Select Committee on Opioids and Substance Abuse Considers Impact of Epidemic on Hospital Emergency Departments
(Austin – June 26, 2018) In invited testimony before the Texas House of Representatives Select Committee on Opioids and Substance Abuse today, Texas hospital leaders will share their work to curb opioid use and misuse. Testimony will focus on the challenges for hospital emergency departments in treating an increasing number of patients seeking overdose and drug-related treatment as well as broader strategies to reduce inappropriate opioid use.
Kenneth Mitchell, M.D., vice president of medical affairs and chief medical officer at St. David’s North Austin Medical Center and member of THA’s board of trustees and opioid prescribing workgroup, and Celeste Johnson, vice president of nursing services, behavioral health at Parkland Health and Hospital System in Dallas, and member of THA’s behavioral health council, will testify.
The cost to hospitals of opioid-related emergency department visits increased by 30 percent in 45 states from July 2016 to September 2017, according to the Centers for Disease Control and Prevention, as the number of opioid overdoses also increased.
“A significant number of Parkland patients suffer from a substance abuse disorder, which often presents with other co-occurring chronic conditions in our emergency department,” said Fred Cerise, M.D., Parkland’s president and CEO. “I commend Chair Price and the Texas Legislature for their thoughtful approach to combating addiction. By engaging the Texas Hospital Association as well as other community stakeholders in this discussion, together, we will develop policies that not only improve treatment but also prevent this deadly disorder.”
“There are many factors contributing to the opioid epidemic,” said Ken Mitchell, M.D., chief medical officer of St. David’s HealthCare. “At St. David’s HealthCare, we’ve implemented strategies to reduce opioid utilization in our inpatient settings through an Enhanced Surgical Recovery program, and all of our hospitals are working on multi-modal pain management protocols that rely on alternative non-narcotic medications to manage pain.”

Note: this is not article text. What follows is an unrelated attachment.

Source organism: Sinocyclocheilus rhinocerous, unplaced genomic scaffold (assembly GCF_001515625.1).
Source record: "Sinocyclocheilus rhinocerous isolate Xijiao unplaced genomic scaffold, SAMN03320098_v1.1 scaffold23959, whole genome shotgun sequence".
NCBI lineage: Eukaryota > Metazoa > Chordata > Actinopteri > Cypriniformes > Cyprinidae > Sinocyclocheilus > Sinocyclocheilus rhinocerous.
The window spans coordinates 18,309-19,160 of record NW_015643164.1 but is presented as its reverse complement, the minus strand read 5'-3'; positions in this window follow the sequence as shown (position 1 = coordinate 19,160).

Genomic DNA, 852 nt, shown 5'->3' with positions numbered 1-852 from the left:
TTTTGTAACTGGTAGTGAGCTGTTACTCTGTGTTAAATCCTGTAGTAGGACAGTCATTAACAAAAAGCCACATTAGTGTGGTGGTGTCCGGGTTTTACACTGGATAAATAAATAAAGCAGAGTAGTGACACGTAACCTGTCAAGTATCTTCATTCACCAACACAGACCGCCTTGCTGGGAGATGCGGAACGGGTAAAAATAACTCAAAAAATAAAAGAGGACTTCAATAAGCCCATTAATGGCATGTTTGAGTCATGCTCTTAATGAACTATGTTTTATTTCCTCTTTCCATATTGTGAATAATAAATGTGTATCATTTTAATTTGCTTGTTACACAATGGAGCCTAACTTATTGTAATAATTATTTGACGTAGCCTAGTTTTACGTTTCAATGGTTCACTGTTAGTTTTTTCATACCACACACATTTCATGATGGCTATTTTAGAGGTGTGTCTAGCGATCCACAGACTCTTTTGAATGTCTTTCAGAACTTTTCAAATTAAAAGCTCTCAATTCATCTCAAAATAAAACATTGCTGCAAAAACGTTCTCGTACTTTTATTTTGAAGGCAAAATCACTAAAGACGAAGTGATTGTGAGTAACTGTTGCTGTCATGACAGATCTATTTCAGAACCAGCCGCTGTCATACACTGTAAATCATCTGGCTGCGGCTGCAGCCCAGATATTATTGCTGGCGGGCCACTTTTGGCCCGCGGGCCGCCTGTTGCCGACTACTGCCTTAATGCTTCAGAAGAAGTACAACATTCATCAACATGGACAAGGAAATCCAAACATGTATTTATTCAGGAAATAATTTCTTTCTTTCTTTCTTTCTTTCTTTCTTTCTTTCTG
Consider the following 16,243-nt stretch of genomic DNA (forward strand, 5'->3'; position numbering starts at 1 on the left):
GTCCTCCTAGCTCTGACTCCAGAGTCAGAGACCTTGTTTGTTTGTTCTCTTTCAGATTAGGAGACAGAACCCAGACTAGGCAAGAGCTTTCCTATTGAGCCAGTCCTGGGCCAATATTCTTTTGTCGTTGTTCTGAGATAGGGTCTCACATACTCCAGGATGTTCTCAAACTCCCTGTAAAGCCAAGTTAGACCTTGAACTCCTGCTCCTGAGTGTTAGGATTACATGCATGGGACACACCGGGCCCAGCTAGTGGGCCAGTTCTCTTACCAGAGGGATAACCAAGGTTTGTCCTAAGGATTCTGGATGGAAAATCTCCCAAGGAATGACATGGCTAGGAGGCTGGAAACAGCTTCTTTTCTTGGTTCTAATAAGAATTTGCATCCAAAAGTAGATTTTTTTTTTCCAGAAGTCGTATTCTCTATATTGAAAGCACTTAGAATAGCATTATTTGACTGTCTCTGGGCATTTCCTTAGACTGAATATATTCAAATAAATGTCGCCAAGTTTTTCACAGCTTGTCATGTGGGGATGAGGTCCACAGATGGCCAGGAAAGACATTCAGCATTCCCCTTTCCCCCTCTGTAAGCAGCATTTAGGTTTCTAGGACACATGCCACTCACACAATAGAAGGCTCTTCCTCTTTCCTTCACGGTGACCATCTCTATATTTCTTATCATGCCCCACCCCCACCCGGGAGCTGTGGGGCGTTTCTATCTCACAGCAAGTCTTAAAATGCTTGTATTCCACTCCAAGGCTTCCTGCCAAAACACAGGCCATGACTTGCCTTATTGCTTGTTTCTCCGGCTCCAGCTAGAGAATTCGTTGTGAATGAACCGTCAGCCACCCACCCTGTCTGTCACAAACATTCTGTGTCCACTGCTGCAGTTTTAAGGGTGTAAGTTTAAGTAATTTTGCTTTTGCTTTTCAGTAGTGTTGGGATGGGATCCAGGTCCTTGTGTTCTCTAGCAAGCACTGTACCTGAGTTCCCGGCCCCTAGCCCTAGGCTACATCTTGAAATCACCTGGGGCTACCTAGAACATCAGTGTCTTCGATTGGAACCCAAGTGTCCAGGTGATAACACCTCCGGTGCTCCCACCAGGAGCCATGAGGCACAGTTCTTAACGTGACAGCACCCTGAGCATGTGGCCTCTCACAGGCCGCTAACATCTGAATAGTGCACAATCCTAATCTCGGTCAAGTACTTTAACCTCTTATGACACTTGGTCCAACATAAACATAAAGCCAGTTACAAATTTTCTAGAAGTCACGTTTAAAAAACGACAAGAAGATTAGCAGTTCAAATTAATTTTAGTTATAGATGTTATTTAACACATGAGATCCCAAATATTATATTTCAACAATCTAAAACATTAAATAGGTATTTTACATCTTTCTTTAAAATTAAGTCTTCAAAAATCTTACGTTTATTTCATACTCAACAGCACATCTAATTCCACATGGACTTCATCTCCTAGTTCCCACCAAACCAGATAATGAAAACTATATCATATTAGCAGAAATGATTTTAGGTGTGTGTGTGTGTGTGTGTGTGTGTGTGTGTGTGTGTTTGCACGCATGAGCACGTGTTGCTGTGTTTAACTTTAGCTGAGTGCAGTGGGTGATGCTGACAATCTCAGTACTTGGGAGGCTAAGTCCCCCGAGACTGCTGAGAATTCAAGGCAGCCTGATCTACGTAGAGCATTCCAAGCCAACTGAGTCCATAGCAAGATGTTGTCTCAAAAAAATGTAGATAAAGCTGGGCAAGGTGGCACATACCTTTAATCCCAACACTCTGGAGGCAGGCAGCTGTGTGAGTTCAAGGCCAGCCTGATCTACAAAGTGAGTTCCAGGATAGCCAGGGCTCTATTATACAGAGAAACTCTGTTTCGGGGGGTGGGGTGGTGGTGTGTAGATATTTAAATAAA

As the largest hospital association in the state and advocate for all Texas hospitals, THA developed voluntary guidelines for use in hospital emergency departments to help curb the number of prescription opioids written. The guidelines are a tool to help prescribers employ practices that will reduce the number of opioid overdose deaths in Texas.
THA’s voluntary guidelines emphasize use of short-acting opioids and recommend that any opioid prescriptions for patients leaving the emergency department be written for the shortest duration possible. The guidelines also encourage better communication and awareness of patients’ prescribing history and future opioid prescriptions among hospitals, prescribers and pharmacists. THA collaborated with its behavioral health council, hospital physician executive committee and quality and patient safety council to develop the guidelines, which the THA board of trustees approved in February. Its implementation, while voluntary, is ongoing statewide.
“Texas hospitals are often on the front lines of public health challenges,” said Ted Shaw, THA president/CEO. “THA is proud to take a leadership role in developing voluntary guidelines to reduce the devastating impact that opioid abuse has on families and communities across the state.”
The Texas House of Representatives Select Committee on Opioids and Substance Abuse, chaired by Rep. Four Price (R-Amarillo), was formed to study opioid and substance use behavior in Texas and develop recommendations to help the state combat the opioid epidemic and address related issues.